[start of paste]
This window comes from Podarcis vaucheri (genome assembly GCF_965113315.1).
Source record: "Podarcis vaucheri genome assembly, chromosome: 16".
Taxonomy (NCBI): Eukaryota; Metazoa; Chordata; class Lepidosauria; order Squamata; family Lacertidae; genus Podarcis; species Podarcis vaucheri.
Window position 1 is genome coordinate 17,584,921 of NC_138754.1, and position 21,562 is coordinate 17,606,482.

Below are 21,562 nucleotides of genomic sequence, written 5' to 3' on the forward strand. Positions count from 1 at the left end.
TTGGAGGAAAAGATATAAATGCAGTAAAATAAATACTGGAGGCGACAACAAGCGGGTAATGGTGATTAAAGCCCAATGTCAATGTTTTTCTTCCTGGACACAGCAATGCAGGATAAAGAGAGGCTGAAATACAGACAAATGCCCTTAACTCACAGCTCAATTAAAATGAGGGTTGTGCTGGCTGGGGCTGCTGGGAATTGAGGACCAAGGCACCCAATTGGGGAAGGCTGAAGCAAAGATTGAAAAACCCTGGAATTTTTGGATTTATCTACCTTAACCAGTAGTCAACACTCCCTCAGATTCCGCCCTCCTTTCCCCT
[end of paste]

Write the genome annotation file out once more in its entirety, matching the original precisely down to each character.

This window comes from Podarcis vaucheri (genome assembly GCF_965113315.1).
Source record: "Podarcis vaucheri genome assembly, chromosome: 16".
Taxonomy (NCBI): Eukaryota; Metazoa; Chordata; class Lepidosauria; order Squamata; family Lacertidae; genus Podarcis; species Podarcis vaucheri.
Window position 1 is genome coordinate 17,584,921 of NC_138754.1, and position 21,562 is coordinate 17,606,482.

Below are 21,562 nucleotides of genomic sequence, written 5' to 3' on the forward strand. Positions count from 1 at the left end.
TTGGAGGAAAAGATATAAATGCAGTAAAATAAATACTGGAGGCGACAACAAGCGGGTAATGGTGATTAAAGCCCAATGTCAATGTTTTTCTTCCTGGACACAGCAATGCAGGATAAAGAGAGGCTGAAATACAGACAAATGCCCTTAACTCACAGCTCAATTAAAATGAGGGTTGTGCTGGCTGGGGCTGCTGGGAATTGAGGACCAAGGCACCCAATTGGGGAAGGCTGAAGCAAAGATTGAAAAACCCTGGAATTTTTGGATTTATCTACCTTAACCAGTAGTCAACACTCCCTCAGATTCCGCCCTCCTTTCCCCT